So I have a couple of autumns under my belt, and I have done my fair share of apple picking.  I should really save writing about my first apple cider donut experience for a dedicated post, but yes, I am familiar with the form.

By the way, and I hope you don’t mind my saying so, but I am continuously amused by how you and your wife always seem to be at odds over food.

Jennifer delves deeper into my thoughts on Capital Q, wondering, “Do you have any sides you would recommend? If I am going to pig out on stuff that’s bad for me, I like it to come with something starchy.”

Sides?  I have no use for sides.

If you need something starchy perhaps the Frito Pie is the answer.  They take a bag of Fritos, open it up for you, scoop in some of their awesome chili, and throw in some cheese for good measure.  I haven’t had it yet, but it’s on my list.

Frankly I have found most of the sides disappointing.  And I am fine with that.  It means they are putting all of their attention on the meat.  Where it belongs.

In the same thread Joanna wanted to know if I had “Ever been to the Pig Pit in Troy?”

No, I haven’t.  I did read Jess X.’s review of the place.  And I am generally in agreement with her judgment on restaurants.  If you have a counterargument to her assertion of sweet sauces, I would love to hear it.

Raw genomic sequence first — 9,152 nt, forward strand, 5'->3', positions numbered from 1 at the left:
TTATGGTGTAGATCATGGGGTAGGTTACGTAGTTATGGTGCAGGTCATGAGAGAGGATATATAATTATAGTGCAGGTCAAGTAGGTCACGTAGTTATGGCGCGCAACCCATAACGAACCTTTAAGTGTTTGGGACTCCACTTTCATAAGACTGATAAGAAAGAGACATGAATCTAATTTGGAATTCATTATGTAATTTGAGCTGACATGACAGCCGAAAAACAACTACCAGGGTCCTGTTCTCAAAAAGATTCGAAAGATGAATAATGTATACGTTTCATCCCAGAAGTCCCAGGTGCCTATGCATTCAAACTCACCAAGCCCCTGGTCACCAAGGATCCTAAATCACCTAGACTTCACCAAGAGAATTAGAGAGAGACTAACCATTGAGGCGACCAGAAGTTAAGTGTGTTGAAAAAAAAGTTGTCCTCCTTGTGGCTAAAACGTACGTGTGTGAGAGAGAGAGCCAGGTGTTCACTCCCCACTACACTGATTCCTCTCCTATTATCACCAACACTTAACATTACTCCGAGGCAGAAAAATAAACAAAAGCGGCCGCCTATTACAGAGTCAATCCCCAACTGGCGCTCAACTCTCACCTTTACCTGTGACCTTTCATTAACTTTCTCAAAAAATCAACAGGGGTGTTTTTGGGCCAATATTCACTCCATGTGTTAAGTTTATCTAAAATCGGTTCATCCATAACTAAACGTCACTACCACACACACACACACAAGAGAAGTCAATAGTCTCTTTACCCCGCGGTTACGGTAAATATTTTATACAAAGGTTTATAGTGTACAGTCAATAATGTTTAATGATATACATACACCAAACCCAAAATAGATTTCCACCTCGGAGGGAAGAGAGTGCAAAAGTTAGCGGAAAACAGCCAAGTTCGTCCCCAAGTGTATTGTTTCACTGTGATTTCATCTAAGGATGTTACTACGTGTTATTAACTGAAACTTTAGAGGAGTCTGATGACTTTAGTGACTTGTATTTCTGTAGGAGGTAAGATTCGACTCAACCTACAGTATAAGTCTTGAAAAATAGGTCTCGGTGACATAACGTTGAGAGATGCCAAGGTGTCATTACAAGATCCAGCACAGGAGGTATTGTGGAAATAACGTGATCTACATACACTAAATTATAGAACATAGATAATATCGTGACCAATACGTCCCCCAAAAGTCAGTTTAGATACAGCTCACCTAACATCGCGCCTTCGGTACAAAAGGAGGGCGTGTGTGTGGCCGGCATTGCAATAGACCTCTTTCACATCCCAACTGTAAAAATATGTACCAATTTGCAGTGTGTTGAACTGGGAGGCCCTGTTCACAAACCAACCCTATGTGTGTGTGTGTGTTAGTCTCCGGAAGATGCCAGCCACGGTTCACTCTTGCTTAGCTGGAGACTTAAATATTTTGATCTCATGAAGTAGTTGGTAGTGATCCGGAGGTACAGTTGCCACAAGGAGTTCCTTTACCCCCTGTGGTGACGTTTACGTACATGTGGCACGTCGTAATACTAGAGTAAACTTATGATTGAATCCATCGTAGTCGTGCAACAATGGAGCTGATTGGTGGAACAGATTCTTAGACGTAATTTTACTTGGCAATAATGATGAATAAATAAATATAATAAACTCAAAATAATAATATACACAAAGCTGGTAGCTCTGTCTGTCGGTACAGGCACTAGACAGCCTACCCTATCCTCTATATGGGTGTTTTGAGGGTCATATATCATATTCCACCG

3 Comments leave one →
  1. renee permalink
    August 5, 2009 10:54 am

    Oatmeal: OK, if you take healthfulness into account, I kind of get it.

    Pancakes: I would seriously love to do a pancake throwdown with Mr. Fussy-in-law. We will need to figure that out in the coming years.

    Summertime: points well taken

    And she then goes on to ask, “Wait, in which parts of the country is it NOT summertime?”

    Ossau Iraty – Agreed that it is a magnificent cheese. Just appreciate the idea of getting out of my all-too-common food ruts

    Blue cheese – going to give it a try. Maybe.

    Crazy – I like crazy.

    Bonus question for next time: Any thoughts on how to buy good maple syrup when not in the general vicinity of Vermont? The stuff we’ve been getting from Trader Joes is mediocre. Hit the jackpot with one from Costco but wondering if you might opine.

    • omaxwell permalink
      August 7, 2009 7:28 am

      Renee, you need to seek out Grade B maple syrup for the really good flavor. It’s darker than Grade A so not as pretty in the glass bottle, which is why it’s hard to find. We buy from a producer in the Adirondacks and I’ve seen Grade B for sale at the Troy Farmer’s Market. It will deliver the syrup kick you are looking for.

  2. August 5, 2009 9:37 pm



    Pardon me, please.

    But I tend to flip over stuff like this. 1st Friday I just may find myself over there.

    Bon Voyage! I’m looking forward to all of your seafoody goodness!